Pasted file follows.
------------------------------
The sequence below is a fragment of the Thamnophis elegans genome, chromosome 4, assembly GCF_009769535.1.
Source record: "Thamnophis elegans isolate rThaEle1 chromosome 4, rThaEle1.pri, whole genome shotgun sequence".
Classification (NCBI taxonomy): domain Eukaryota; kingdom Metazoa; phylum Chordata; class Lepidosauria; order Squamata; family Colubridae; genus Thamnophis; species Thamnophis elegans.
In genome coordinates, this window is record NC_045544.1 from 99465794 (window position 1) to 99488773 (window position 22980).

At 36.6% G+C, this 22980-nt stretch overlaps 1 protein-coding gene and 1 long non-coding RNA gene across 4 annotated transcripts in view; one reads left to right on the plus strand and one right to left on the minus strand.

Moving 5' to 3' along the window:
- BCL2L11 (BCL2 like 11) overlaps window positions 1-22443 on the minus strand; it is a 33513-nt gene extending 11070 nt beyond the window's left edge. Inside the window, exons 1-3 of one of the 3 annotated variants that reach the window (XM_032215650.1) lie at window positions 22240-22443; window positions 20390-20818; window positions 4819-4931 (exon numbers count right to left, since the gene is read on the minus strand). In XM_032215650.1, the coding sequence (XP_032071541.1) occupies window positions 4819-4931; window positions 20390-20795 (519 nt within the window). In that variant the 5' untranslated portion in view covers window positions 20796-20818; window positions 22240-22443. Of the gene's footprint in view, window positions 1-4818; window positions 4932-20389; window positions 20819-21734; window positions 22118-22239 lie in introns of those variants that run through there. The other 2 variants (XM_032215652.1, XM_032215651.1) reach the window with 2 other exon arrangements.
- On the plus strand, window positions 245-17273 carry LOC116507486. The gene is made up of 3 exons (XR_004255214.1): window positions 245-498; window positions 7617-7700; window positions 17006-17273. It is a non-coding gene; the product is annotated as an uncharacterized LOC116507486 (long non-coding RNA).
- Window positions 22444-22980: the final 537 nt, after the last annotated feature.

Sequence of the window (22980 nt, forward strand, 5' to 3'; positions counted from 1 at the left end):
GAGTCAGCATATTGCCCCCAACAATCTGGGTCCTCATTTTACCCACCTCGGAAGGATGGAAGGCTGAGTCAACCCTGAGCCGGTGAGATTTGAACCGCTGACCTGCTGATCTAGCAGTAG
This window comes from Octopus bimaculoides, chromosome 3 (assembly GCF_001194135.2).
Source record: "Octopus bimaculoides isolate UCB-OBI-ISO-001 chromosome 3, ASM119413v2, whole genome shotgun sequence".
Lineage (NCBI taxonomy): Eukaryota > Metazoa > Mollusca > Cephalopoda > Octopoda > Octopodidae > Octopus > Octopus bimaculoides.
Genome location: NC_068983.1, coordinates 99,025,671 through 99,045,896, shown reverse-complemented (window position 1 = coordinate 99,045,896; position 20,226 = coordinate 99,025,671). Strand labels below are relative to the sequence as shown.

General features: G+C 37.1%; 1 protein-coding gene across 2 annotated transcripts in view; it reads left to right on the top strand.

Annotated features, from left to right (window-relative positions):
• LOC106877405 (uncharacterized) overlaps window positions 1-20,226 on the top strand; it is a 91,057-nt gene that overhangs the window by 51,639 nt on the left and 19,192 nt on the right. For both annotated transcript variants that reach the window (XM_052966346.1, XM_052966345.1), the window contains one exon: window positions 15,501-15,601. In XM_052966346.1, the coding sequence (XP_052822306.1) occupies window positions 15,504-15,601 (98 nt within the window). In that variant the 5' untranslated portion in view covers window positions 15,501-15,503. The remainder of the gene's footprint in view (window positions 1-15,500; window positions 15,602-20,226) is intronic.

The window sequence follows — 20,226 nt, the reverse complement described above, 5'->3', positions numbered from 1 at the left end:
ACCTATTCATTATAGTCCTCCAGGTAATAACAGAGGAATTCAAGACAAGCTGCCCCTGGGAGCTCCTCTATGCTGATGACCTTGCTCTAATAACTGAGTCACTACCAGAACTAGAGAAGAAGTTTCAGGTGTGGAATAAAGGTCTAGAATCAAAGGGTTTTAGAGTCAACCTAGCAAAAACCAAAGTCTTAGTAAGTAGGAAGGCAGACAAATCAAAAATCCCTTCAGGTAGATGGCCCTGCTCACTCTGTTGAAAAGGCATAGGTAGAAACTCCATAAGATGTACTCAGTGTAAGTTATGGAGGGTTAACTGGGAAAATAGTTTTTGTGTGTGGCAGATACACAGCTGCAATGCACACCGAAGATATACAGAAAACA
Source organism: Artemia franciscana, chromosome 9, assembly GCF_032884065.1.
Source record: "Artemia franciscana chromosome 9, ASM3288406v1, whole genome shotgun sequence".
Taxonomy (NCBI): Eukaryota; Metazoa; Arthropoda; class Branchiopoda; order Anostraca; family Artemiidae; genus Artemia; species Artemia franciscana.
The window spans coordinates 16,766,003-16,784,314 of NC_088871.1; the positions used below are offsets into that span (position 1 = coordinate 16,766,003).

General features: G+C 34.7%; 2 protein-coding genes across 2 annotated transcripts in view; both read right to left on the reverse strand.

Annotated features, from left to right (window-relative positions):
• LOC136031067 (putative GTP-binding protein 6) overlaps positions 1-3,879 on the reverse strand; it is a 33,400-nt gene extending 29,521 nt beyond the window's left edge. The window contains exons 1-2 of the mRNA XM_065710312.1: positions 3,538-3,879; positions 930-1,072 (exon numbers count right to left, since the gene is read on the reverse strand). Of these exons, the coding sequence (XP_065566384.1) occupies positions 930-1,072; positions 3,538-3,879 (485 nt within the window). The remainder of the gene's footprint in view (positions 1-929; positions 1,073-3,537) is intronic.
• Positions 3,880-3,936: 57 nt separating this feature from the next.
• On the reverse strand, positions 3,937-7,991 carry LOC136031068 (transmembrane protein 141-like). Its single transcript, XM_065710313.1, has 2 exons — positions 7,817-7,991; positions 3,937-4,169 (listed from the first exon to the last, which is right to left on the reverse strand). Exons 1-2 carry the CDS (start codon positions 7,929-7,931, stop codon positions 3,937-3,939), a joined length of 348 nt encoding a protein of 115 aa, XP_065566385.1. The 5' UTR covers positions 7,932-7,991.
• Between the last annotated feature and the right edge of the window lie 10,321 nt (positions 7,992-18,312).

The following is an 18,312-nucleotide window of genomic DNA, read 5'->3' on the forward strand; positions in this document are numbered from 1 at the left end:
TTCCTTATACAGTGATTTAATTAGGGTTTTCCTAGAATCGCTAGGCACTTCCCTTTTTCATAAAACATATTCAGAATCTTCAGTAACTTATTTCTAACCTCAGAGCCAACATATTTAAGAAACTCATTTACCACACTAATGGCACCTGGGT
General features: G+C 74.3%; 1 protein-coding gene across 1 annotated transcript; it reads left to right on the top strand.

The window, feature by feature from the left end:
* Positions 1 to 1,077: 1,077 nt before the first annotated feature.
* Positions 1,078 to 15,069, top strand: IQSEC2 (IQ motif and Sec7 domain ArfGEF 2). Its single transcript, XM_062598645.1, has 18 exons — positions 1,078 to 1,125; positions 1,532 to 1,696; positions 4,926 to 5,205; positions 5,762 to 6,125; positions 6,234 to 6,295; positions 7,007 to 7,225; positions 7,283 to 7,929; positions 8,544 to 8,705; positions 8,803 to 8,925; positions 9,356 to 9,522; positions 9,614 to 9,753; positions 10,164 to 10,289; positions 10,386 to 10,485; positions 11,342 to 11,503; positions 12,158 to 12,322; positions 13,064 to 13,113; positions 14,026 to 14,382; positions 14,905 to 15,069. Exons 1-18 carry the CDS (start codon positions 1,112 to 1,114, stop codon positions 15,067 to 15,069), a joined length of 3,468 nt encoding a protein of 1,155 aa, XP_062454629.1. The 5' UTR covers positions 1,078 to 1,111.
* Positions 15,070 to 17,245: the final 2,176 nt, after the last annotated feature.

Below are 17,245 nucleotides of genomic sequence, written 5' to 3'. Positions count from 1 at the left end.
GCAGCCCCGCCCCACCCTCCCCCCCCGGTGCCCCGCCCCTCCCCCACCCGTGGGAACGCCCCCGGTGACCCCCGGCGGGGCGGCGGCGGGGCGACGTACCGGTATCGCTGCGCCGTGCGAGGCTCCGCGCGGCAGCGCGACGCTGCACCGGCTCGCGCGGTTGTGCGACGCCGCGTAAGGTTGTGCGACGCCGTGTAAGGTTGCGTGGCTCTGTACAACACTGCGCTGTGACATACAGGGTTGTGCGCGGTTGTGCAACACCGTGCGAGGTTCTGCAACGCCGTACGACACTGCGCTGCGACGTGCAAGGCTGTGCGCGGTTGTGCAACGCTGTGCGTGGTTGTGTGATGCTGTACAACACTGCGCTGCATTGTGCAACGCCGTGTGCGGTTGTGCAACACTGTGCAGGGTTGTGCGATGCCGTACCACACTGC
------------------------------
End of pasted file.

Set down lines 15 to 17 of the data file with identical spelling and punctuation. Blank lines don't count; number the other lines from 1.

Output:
Genome location: NC_068983.1, coordinates 99,025,671 through 99,045,896, shown reverse-complemented (window position 1 = coordinate 99,045,896; position 20,226 = coordinate 99,025,671). Strand labels below are relative to the sequence as shown.

General features: G+C 37.1%; 1 protein-coding gene across 2 annotated transcripts in view; it reads left to right on the top strand.

Annotated features, from left to right (window-relative positions):